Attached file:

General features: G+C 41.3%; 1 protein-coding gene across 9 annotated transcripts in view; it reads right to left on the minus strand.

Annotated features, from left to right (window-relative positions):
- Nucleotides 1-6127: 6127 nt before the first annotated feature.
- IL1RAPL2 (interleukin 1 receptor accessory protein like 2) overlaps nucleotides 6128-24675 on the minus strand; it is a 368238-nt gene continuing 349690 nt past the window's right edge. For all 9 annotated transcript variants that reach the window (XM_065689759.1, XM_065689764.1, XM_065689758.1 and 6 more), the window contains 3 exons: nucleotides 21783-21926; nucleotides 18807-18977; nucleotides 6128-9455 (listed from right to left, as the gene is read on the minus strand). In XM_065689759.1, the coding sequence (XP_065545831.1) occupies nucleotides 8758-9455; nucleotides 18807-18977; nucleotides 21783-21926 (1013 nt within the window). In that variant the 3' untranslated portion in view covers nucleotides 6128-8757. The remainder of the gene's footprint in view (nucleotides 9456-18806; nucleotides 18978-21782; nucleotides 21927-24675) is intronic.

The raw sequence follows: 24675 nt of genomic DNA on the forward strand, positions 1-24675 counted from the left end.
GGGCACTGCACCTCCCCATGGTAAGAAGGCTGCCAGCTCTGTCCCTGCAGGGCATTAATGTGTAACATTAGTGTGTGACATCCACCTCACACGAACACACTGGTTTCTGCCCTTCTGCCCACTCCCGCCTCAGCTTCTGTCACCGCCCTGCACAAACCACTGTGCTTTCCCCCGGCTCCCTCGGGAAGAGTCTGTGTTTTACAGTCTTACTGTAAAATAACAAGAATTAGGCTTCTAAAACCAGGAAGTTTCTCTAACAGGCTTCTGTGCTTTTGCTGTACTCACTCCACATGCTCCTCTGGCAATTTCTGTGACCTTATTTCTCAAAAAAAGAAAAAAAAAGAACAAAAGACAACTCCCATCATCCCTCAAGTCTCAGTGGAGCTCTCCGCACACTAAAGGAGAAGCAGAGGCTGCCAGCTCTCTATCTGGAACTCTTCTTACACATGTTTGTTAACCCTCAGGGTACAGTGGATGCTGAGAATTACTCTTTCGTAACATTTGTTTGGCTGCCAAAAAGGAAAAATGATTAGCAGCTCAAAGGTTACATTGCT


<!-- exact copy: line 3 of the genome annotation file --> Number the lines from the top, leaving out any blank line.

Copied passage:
- Nucleotides 1-6127: 6127 nt before the first annotated feature.